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Equities: Targeting value



The beginning of the year has not been easy for investors. The Federal Reserve began a new rate-hike cycle. Treasury yields have moved abruptly higher while inflation readings have far surpassed expectations, and not in a good way. Add in some geopolitical turmoil and it was an environment that saw most equities decline, with the exception of commodities, energy, gold and utilities. In this market, more expensive stocks—especially those fast-growing tech stocks with enormous potential but without current earnings—seem poised to continue underperforming cyclical sectors, such as energy, materials, and financials, which are central to many traditional value-oriented strategies. 

The Federal Reserve has been out jawboning its intent to tame inflation so it’s unlikely that the rising rate backdrop is going to change any time soon. In fact, expectations for higher interest rates have increased over the past several months, and now the market is pricing in several more aggressive rate hikes ahead, according to fed funds futures. In times when inflation rises, companies with pricing power may be better able to improve margins versus those companies with potential future earnings (i.e. more speculative growth stocks). All this makes a compelling argument for “value” as an investment style. Thus, it should not be surprising to learn that over the past several quarters the small-cap value style box has been the best performing domestic equity category, according to the Russell family of indices.  

So if an investor (or advisor) agrees that value strategies may be well-positioned today and worthy of new capital allocations, it becomes a question of tactics and philosophy. Rather than arbitrarily allocating to any value strategy, we believe there’s a specific metric that tends to work well across various market environments. 

Focus on ROIC
Investors have an abundance of choices when it comes to value investing. Many of these approaches use metrics such as Price/Earnings, Price/Book, Price/Sales, and PE/ Growth-Rate as the basis for investment decisions. Those are all fine and can provide important clues, yet such valuation metrics cannot be used in a vacuum. After all, these are often driven by near-term focus, both on the part of investors and company management, with limited attention paid to longer-term value creation for shareholders. We contend that the one business analysis metric that has proven most useful in determining stock performance over the long-term is Return on Invested Capital (ROIC)—and more importantly—anticipated changes in forward-looking ROIC.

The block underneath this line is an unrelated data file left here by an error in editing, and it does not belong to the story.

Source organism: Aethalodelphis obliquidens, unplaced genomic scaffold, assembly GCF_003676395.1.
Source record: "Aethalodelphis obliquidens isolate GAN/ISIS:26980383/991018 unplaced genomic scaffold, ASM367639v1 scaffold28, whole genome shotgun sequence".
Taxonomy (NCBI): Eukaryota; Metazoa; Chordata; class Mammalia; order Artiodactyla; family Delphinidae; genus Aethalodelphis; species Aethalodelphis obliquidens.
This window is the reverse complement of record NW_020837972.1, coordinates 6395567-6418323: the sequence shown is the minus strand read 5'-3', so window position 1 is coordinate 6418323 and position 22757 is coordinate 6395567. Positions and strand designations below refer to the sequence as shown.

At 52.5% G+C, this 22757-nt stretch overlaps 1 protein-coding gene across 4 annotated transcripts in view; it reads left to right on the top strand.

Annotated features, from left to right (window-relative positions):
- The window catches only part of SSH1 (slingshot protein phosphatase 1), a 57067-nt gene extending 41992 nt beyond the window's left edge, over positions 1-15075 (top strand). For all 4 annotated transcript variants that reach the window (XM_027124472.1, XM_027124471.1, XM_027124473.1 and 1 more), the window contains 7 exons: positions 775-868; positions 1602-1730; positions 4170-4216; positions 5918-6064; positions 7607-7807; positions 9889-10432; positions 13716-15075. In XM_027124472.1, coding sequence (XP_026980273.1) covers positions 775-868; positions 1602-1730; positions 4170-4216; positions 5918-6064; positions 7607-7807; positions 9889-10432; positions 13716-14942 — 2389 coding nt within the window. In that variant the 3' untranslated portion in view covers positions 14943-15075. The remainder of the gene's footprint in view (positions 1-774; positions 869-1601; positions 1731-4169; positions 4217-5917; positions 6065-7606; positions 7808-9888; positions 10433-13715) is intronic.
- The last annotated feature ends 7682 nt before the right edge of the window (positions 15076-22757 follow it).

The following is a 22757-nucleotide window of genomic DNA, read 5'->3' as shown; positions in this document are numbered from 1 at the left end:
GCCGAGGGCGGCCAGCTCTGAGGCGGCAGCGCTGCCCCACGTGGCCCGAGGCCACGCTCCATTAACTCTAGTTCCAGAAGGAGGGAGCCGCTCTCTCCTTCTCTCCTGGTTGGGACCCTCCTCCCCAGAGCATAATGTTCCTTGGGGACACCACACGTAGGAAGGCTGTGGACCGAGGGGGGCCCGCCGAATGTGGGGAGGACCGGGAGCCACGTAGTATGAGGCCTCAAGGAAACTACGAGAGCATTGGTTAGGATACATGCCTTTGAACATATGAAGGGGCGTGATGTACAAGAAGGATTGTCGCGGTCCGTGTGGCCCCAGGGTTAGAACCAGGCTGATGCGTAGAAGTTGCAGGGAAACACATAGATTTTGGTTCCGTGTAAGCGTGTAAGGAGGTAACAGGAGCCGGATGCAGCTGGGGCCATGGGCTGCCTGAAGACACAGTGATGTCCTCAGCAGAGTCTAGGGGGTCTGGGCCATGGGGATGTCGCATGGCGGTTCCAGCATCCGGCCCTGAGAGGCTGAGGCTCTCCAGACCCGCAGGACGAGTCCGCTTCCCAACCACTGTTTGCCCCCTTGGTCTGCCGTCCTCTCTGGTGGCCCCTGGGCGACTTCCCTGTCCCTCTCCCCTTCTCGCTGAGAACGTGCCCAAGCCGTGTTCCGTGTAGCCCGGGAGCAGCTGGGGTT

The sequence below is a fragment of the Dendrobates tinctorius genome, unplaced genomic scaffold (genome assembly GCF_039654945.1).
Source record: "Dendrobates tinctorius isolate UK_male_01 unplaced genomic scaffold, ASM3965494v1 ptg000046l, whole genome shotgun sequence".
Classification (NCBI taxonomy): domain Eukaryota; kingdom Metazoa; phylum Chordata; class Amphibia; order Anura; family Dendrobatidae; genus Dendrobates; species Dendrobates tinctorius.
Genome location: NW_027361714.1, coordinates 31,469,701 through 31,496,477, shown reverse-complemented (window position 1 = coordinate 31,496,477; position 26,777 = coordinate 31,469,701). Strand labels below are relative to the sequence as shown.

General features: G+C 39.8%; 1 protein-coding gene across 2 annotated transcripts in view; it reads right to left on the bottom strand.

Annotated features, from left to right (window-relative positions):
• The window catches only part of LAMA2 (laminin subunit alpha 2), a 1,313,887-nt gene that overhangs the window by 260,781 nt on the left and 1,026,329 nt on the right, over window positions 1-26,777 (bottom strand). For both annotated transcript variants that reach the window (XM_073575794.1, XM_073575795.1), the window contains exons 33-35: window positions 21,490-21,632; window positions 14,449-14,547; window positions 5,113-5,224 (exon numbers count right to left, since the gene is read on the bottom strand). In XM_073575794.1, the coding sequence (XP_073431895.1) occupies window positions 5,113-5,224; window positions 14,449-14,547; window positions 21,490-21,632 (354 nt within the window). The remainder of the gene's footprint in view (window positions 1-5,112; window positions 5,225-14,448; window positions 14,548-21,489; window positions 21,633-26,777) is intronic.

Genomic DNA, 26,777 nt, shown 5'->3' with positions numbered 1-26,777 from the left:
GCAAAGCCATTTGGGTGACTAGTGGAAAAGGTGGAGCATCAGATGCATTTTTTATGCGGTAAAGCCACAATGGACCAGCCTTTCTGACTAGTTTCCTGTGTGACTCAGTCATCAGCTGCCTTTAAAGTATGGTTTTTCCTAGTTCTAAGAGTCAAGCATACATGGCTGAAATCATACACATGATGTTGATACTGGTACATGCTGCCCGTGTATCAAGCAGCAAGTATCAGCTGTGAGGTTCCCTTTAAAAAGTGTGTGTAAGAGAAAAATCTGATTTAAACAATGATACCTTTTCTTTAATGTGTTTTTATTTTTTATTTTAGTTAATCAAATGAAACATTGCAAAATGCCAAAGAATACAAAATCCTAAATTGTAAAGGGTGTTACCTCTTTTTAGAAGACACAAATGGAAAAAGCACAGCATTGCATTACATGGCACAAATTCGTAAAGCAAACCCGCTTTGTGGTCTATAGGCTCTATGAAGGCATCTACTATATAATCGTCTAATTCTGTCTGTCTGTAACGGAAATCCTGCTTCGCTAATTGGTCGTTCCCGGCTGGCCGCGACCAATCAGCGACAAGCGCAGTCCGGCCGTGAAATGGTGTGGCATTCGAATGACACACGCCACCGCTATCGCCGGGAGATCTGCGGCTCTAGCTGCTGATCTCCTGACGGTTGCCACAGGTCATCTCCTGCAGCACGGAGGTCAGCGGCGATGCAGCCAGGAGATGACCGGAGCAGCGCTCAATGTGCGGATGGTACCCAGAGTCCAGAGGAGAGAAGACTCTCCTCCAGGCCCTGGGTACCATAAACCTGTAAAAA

An investment approach predicated on improving ROIC just might be the essential measure of the intrinsic value-creating capability of a company. This metric helps identify businesses undergoing important structural changes, which are often accompanied by new leadership, changes in the competitive landscape, the uncovering of underappreciated assets, or other circumstances that can lead to significant improvements in a company’s ROIC. Companies on the cusp of such an inflection point may be able to improve financial performance irrespective of what is happening in the general economy, within the sector, or among the company’s competitors.

It is, however, important to distinguish between companies with already high ROIC and those with improving ROIC. In fact, our experience suggests that it is the degree of change in a company’s ROIC that is the key predictor of long-term stock price outperformance. After all, many companies with strong and consistent ROIC have already been recognized and are highly valued by the market.

We find that the converse is also true. Many companies that have lower ROIC are poorly valued by the market. The market tends to be slow in recognizing and rewarding structural changes occurring at companies until the financial statements clearly provide proof points of ROIC improvement. Additionally, once a company turns the corner from one of these inflection points, the magnitude and duration of the ROIC improvement may be sustainable in many cases.
In the challenging equities market of early 2022, investors were inclined to sell first and ask questions later. This, too, creates an environment ripe for stock pickers. We believe that targeting and acquiring companies with improving ROIC, which we feel is the essential metric of value, may be a path to building an attractive value-oriented portfolio.